Prepare for Ransomware 2.0, Experts Warn Healthcare Industry
After the events of the WannaCry attack unfolded over the course of a nerve-racking—and for some, devastating—few days in May 2017, ransomware has been on the minds of cybersecurity experts across the globe. And in the wake of recent attacks, experts are warning that so far the healthcare industry has only dealt with “Ransomware 1.0”—and needs to be prepared for when “Ransomware 2.0” hits, according to an article in Healthcare IT News.
“While we have become all too familiar with ransomware in the healthcare sector, we have ignored other forms of malware,” said Rich Curtiss, managing consultant at Clearwater Compliance, former hospital CIO, and liaison for cybersecurity vulnerability projects with the National Cybersecurity Center of Excellence, in the Healthcare IT News article. This new threat could take the form of a combination between ransomware and a worm, two different types of malware. Such a threat, dubbed a “ransomworm,” would allow the ransomware payload to move through internal and external networks via unpatched vulnerabilities, according to the article.
The poorly protected Internet of Things and medical devices make a tempting target for such a threat. “Any new malware strains will impact the medical devices due to a protracted software update process that leaves vulnerabilities unpatched or uncorrected for extended periods of time,” Curtiss said.
Suggestions for healthcare CIOs and CISOs looking to prepare their defenses against Ransomware 2.0 include patching operating systems and applications in a timely manner and improving control over medical devices. Because biomedical teams are the ones in charge of medical devices, Curtiss proposed bringing this team under the authority of the CIO in order to “ensure appropriate security incident response and compensating controls are affected for devices at risk of exploitation,” according to the article.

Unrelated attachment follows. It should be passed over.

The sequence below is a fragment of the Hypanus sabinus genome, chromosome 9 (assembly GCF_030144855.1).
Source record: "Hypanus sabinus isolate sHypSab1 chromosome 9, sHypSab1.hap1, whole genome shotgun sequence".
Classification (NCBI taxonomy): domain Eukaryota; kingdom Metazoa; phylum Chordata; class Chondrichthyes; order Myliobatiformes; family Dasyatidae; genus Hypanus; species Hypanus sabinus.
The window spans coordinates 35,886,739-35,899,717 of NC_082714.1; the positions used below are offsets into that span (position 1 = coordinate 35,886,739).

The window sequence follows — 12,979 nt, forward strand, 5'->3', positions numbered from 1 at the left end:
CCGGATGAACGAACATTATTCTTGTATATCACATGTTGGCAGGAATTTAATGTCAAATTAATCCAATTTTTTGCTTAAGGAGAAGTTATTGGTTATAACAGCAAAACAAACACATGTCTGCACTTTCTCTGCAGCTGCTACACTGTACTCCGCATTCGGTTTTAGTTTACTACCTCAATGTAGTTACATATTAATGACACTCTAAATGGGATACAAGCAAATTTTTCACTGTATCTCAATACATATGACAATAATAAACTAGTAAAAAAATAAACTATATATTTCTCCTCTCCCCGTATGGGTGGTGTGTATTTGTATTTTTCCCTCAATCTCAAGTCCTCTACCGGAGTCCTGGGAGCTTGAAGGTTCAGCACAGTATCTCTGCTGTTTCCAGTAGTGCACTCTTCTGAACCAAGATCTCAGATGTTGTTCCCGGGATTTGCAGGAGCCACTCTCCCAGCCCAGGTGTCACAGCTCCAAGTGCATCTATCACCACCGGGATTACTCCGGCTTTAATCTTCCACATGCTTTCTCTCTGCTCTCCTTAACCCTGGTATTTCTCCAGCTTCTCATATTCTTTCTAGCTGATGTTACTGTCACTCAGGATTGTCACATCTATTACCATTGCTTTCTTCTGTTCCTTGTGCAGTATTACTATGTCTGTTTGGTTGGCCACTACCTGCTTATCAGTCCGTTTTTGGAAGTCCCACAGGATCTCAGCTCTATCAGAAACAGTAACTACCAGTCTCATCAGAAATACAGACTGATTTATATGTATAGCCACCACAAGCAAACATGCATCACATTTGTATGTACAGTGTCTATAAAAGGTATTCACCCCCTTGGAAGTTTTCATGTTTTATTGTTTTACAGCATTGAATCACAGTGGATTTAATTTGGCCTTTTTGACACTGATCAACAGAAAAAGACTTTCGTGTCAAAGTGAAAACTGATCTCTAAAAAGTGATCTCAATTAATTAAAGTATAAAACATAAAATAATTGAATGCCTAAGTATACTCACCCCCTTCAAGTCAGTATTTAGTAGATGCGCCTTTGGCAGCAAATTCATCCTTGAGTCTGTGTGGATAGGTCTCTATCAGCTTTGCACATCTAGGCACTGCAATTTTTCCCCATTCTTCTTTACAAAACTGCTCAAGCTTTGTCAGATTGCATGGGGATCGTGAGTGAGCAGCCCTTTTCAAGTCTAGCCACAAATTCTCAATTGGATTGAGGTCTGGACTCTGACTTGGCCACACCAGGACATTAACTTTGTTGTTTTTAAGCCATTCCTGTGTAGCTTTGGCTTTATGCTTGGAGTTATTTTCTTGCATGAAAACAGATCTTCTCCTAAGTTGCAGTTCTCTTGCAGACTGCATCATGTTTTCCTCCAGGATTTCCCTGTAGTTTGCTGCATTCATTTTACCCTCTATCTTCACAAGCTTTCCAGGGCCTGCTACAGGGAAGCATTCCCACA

“Patching, privileged credential protections, network segmentation, asset isolation and perimeter protections” are all good cybersecurity hygiene practices that will help providers keep their systems secure, said Kevin Magee, global security strategist at Gigamon, in the article. The article also recommends that providers have a plan tested and in place for what to do in the event of an attack, in order to “ensure overall readiness to deal with a widespread attack should one occur.”
Sarah Sheber is assistant editor/web editor at Journal of AHIMA.